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Message From the Superintendent

August 16, 2019


Dear PPS staff and families, 
Like all of you, I watched with sadness and disbelief the news reports of the recent shootings in El Paso, Dayton, and Gilroy, California.  I know that our hearts go out to those who are grieving the loss of family members and friends. I know as well that the violence and hate of these recent shootings and of so much of what we have seen and heard this summer related to immigration and the treatment of families at our border is a source of confusion and upset for many in our community.  The question is: How do we respond - as parents, as educators, as a school system?
This article from NEA may provide some guidance on how to have a conversation with your children if they are asking questions about traumatic events, such as mass shootings or have been seeing coverage of these tragedies.   
In addition, I want to offer a message of safety and of hope.  
As you know, through our referendum, we are in the process of enhancing the physical safety of our schools with a new guest management system, new procedures, and new security vestibules.  Nevertheless, physical safety is not enough.  We must also ensure the emotional safety of our students.  Our children are living in a time in which there are open acts of violence based on a belief in white supremacy.  They are hearing about the mistreatment of immigrant families at our border, about the mass deportation of undocumented individuals, about shootings at churches and synagogues. These acts, regardless of the group being targeted, can be upsetting for all children.  Bigotry is not an American value.  It is not a value of our community or of our schools.  As a District we are committed to the values of inclusion and equity.  And so, as a school system, we stand with our Latino students. We stand with our Black students.  We stand with our Asian students. We stand with our Muslim students.  We stand with our Jewish students. We stand with our gay and lesbian and transgender students.  We stand with our students with disabilities.  We stand with all of our students regardless of their race, religion, gender, or economic background – and regardless of their political views or those of their families.  At a time when incidents of racism and anti-Semitism are especially on the rise, we want all of our students to feel safe and protected, and we will do all we can to ensure that is the case.  If your child ever has an experience in school where they don't feel safe and protected, please contact your building principal or myself.  Schools can and must be places of safety.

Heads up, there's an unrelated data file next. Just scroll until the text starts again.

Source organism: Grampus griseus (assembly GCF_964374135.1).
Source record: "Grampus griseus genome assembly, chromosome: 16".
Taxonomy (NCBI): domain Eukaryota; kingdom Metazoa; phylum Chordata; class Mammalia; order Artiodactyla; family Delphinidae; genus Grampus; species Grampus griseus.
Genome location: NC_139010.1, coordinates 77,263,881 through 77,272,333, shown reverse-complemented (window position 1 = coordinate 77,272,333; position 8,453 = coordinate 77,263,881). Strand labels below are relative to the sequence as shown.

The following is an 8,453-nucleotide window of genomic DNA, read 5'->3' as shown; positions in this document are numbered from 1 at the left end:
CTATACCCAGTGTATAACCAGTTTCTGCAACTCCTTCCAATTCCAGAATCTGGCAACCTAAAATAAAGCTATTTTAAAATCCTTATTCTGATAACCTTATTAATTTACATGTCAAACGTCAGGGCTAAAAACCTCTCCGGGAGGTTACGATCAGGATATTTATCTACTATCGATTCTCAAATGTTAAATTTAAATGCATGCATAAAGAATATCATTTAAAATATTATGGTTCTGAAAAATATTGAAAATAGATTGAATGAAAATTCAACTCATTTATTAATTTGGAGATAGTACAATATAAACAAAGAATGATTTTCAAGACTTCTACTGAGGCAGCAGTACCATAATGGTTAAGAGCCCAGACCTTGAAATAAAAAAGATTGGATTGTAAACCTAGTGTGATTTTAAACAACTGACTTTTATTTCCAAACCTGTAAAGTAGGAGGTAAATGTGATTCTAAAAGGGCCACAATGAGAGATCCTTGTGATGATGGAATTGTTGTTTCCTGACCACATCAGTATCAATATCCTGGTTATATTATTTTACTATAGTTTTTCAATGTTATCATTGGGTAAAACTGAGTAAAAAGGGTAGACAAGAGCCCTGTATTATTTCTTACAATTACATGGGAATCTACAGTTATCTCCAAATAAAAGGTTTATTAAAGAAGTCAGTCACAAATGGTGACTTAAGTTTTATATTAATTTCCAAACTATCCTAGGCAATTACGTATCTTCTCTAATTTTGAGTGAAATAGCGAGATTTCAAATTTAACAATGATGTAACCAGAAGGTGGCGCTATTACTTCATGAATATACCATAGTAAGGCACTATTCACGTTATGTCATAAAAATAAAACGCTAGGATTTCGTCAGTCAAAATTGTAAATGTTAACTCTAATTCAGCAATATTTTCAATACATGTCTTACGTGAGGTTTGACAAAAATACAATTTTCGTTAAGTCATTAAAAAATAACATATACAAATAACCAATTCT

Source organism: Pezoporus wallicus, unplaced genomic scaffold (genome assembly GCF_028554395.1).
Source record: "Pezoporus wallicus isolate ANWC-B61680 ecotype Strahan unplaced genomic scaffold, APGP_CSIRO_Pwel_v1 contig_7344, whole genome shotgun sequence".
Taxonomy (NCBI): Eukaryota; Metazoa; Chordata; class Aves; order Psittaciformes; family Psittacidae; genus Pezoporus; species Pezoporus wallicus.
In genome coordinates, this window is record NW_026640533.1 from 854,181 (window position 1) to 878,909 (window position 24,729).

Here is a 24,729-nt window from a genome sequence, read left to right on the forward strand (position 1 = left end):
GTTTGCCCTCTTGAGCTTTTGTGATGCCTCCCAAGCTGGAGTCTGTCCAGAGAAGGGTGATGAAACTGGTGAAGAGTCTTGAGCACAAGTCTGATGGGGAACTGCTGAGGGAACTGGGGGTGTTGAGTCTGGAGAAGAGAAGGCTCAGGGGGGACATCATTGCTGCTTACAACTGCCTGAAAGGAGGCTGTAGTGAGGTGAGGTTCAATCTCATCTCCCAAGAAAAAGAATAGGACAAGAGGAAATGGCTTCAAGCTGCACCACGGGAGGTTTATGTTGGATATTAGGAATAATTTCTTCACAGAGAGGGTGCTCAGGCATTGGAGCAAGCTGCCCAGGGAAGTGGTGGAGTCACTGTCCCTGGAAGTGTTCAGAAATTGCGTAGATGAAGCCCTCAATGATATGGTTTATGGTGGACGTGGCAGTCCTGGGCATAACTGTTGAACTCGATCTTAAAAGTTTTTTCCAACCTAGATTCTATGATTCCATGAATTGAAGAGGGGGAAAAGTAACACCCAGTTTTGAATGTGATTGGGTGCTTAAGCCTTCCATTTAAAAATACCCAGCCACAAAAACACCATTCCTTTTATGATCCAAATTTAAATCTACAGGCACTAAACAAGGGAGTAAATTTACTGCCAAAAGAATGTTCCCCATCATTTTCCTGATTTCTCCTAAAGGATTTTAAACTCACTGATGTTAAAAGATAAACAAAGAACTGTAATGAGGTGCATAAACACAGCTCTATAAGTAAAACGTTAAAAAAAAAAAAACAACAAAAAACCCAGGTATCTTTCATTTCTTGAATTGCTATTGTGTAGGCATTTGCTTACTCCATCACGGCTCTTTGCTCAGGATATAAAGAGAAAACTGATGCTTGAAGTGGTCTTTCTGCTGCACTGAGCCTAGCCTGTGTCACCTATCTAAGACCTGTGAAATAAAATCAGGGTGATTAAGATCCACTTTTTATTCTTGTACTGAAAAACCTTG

Schools must also be places of hope.  We have in our classrooms the next generation of participants in our democracy.  We have in our classrooms advocates for social justice and agents for change.  We need them to see that while America might be messy, it can work.  We can model that in the way student voices contribute to the management of our classrooms and our schools.  We can model that on a local level through the community partnerships that are united to support the families in this town.  Most of all, we can model it by designing learning experiences that will help our students develop the knowledge, compassion, and commitment to make our country a place that is free from bias and fear and one in which opportunities are attainable to all.
So what can we do for the start of school and in the months that follow?  The list below is a starting point for all of us in the Princeton Public Schools. It is a list derived from the actions and values of so many of our staff members who truly recognize their responsibility as difference makers in the lives of students.  

Welcome our students. Get to know each one, their families and their cultures.  Help them feel connected to one another and to caring adults within our schools.

Protect our students.  Continue to create classrooms and schools that are safe havens to ask questions and express differing viewpoints. Be especially watchful for any signs of inappropriate comments or actions based on race, religion, gender, sexual orientation, disability, or political preference.  Work with our counselors to provide support for those students who may be feeling especially vulnerable. Speak to students proactively about our values of acceptance and our expectations for the emotional and physical safety of everyone in our community.

Teach our students. Continue to teach about government, the balance of power, and the importance of informed and thoughtful leadership. Continue to provide students with opportunities through literature and the arts to learn about and express their understanding of different cultures and perspectives. Continue to develop our students’ skills in listening, speaking, and resolving conflicts. Continue our explicit focus as a school district on our own cultural responsiveness as educators and on the racial literacy of our students. Most of all, continue to be a safe and caring stronghold where students know there are adults who will do all they can to support them. 

I am proud to be the superintendent in a community that is united in support and protection of all children and families.  I am proud to be the superintendent in a district that upholds the values of our democracy in our daily work with students.  I am proud to learn with you and from you as we come together to support our community and our country.
Thank you for all you do. I hope you and your families are enjoying the summer, and I look forward to welcoming everyone back to school in the weeks ahead.

Steve Cochrane

Steve Cochrane



Steve Cochrane
Susan McGreevy 
Administrative Assistant to the Superintendent